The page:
Norman Foster had reason to be pessimistic about getting anything built in New York. His "kissing towers" design for ground zero had been rejected in favor of Daniel Libeskind's master plan, despite having been voted the public's favorite in 2003. The same year he was on the verge of presenting his ideas for an overhaul of Avery Fisher Hall, home of the New York Philharmonic, when the orchestra decided to leave Lincoln Center for Carnegie Hall. (The move ultimately fell through, but it set back the Avery Fisher design process.)
Two years before that, Hearst Corp's board had scheduled a meeting for Sept. 12, 2001, to approve his design for a new tower at Eighth Avenue and 57th Street in Manhattan.
Naturally, the meeting was put off. Given Hearst's conservative reputation and the financial uncertainty resulting from the Sept. 11 attacks, Foster was ready for anything.
"You become really quite philosophical," he said over coffee at the Carlyle Hotel during a recent visit to New York from Britain. "It's in the nature of projects. It's in the nature of being an architect. Some projects roll out."
The 46-story Hearst Tower, built atop the company's 1928 headquarters, ultimately did roll out, and employees have begun moving in. Finally, Foster has wrapped up his first project in New York.
"We came from the outside," Foster said of his firm, Foster & Partners. "We had a certain sense of conviction about what we should be doing, but the reality was that we hadn't worked here."
Adding to Foster's hurdles, the original six-story Hearst Building has city landmark status, and building his steel-and-glass tower, with its distinctive "diagrid" design, involved negotiations with the city's Landmarks Preservation Commission.
At 71, Foster is hardly new to such challenges. He rebuilt the Reichstag as a new German Parliament in Berlin and designed a contemporary great court for the venerated British Museum. He linked St. Paul's Cathedral to the Tate Modern with the Millennium Bridge, a slender steel footbridge across the Thames. And he has repeatedly had to defend his glass enclosure of the courtyard in the Smithsonian Institution's Old Patent Office Building in Washington. Preservationists argued that Foster's courtyard would spoil the 1868 building, which is a National Historic Landmark.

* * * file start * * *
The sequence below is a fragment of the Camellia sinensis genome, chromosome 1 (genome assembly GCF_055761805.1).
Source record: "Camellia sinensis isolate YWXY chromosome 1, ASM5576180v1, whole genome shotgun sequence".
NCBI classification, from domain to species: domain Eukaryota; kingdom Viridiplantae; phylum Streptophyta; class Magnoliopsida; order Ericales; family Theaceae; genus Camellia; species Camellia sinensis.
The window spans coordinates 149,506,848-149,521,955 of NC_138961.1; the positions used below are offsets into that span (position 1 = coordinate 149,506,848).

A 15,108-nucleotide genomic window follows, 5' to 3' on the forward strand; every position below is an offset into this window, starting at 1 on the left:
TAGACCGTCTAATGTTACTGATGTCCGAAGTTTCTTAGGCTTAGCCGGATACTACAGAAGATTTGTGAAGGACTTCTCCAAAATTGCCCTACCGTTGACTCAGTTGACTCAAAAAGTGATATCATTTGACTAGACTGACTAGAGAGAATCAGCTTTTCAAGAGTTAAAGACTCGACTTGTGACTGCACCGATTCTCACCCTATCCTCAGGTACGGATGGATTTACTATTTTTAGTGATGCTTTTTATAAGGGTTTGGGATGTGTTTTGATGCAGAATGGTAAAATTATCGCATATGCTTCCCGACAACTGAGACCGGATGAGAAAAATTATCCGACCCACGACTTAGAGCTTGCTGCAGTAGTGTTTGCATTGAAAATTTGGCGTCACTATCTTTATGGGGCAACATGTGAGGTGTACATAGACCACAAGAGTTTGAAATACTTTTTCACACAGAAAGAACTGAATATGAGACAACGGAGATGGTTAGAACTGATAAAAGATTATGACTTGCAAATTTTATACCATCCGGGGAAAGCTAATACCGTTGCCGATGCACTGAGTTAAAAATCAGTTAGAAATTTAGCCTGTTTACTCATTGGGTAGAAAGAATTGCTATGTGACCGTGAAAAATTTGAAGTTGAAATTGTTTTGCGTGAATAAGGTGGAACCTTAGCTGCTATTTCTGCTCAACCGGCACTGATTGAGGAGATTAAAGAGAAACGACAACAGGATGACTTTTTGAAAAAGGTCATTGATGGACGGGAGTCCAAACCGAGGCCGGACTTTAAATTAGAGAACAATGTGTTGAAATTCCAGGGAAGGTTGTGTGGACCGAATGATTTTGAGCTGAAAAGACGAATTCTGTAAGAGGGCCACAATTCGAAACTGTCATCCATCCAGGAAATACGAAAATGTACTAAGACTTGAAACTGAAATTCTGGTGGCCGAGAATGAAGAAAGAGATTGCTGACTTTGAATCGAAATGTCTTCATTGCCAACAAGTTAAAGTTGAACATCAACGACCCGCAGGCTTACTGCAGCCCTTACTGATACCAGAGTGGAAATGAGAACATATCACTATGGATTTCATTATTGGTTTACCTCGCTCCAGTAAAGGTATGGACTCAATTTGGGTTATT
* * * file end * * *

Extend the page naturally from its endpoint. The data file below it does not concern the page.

But Foster also had reason to approach the Hearst tower with confidence. Knighted in 1990 and honored in 1999 with the Pritzker Architecture Prize -- his profession's most prestigious award -- Foster is considered by many to be the most prominent architect in Britain.
He is an increasingly strong presence in the US as well, with a role in a US$5 billion, 2.4-hectare development in the heart of Las Vegas and a commission for Tower 2 at 200 Greenwich Street, one of the office buildings planned by the developer Larry Silverstein for the World Trade Center site in Lower Manhattan. Foster is also designing a proposed Globe Theater on the site of Castle Williams on Governors Island, although that project will vie with many others.
This architect was warned that he could be in for a rough ride in his project for Hearst, a media company that publishes magazines like Cosmopolitan, Good Housekeeping and Esquire. "I was told what was possible and not possible in New York," he said.
Foster thought of the historic cast-concrete exterior of the Hearst Building as the facade of a town square. "You would have a big plaza, and that would be part of the sense of the arrival, part of the identity of the building," he said. In preserving just the old building's shell, Foster expected to be accused of facade-ism.